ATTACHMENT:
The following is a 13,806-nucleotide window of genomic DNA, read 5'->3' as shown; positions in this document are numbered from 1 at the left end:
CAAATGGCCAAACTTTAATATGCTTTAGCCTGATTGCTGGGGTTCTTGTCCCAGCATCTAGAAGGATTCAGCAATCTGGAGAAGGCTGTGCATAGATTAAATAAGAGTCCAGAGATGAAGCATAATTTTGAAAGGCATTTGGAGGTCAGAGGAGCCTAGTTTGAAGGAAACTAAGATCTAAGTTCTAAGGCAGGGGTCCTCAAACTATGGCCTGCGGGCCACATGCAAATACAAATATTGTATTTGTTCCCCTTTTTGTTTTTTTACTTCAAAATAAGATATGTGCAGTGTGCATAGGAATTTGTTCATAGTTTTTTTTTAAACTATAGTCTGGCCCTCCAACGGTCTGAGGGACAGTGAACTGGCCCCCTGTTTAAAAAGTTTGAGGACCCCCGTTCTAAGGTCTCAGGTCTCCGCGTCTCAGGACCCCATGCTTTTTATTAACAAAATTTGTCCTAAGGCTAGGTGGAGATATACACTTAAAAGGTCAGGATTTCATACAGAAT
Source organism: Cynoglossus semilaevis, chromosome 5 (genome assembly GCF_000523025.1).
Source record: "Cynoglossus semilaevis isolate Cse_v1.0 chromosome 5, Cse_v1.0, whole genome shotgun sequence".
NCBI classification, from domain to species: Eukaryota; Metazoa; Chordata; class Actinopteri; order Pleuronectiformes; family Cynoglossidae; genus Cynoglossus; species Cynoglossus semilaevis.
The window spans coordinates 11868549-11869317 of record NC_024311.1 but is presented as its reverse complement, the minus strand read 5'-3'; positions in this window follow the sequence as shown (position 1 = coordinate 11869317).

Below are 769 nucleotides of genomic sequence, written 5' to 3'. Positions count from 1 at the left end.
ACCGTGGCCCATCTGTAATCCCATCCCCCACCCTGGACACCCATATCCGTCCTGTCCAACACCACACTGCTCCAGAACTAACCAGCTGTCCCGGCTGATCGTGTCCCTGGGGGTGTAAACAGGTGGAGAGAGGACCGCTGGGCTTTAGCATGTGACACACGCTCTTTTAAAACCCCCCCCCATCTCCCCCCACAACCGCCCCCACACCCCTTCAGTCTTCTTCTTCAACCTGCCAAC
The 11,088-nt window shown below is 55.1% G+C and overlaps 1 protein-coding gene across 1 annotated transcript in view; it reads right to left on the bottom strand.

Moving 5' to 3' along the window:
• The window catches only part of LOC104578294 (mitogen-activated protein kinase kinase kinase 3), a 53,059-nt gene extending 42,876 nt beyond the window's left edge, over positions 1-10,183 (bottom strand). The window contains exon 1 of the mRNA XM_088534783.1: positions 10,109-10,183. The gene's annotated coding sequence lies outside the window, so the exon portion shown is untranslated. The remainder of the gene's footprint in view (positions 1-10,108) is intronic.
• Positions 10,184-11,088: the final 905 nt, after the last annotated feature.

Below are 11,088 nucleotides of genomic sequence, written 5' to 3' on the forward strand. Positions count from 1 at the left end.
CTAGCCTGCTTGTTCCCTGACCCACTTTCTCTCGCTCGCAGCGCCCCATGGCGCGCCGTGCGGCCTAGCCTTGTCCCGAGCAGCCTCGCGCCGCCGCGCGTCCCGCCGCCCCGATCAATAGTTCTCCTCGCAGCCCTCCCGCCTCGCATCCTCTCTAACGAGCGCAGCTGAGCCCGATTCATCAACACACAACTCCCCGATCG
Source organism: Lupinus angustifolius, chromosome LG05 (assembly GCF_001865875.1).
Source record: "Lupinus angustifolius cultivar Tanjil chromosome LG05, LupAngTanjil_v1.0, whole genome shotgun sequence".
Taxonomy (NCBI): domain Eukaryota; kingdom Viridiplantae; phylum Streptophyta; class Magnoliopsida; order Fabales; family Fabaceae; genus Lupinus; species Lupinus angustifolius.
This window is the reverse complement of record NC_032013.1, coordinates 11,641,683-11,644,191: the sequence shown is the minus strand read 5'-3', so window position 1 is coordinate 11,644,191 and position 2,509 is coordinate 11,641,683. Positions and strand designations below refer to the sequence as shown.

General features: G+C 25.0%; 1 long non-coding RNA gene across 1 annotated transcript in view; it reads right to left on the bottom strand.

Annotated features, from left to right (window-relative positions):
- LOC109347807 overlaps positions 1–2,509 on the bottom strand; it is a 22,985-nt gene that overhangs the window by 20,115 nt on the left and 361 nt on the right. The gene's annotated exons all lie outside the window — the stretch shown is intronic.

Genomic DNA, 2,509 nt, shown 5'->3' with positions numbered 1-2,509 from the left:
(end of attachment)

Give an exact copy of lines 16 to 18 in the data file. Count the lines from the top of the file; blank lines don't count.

Source record: "Lupinus angustifolius cultivar Tanjil chromosome LG05, LupAngTanjil_v1.0, whole genome shotgun sequence".
Taxonomy (NCBI): domain Eukaryota; kingdom Viridiplantae; phylum Streptophyta; class Magnoliopsida; order Fabales; family Fabaceae; genus Lupinus; species Lupinus angustifolius.
This window is the reverse complement of record NC_032013.1, coordinates 11,641,683-11,644,191: the sequence shown is the minus strand read 5'-3', so window position 1 is coordinate 11,644,191 and position 2,509 is coordinate 11,641,683. Positions and strand designations below refer to the sequence as shown.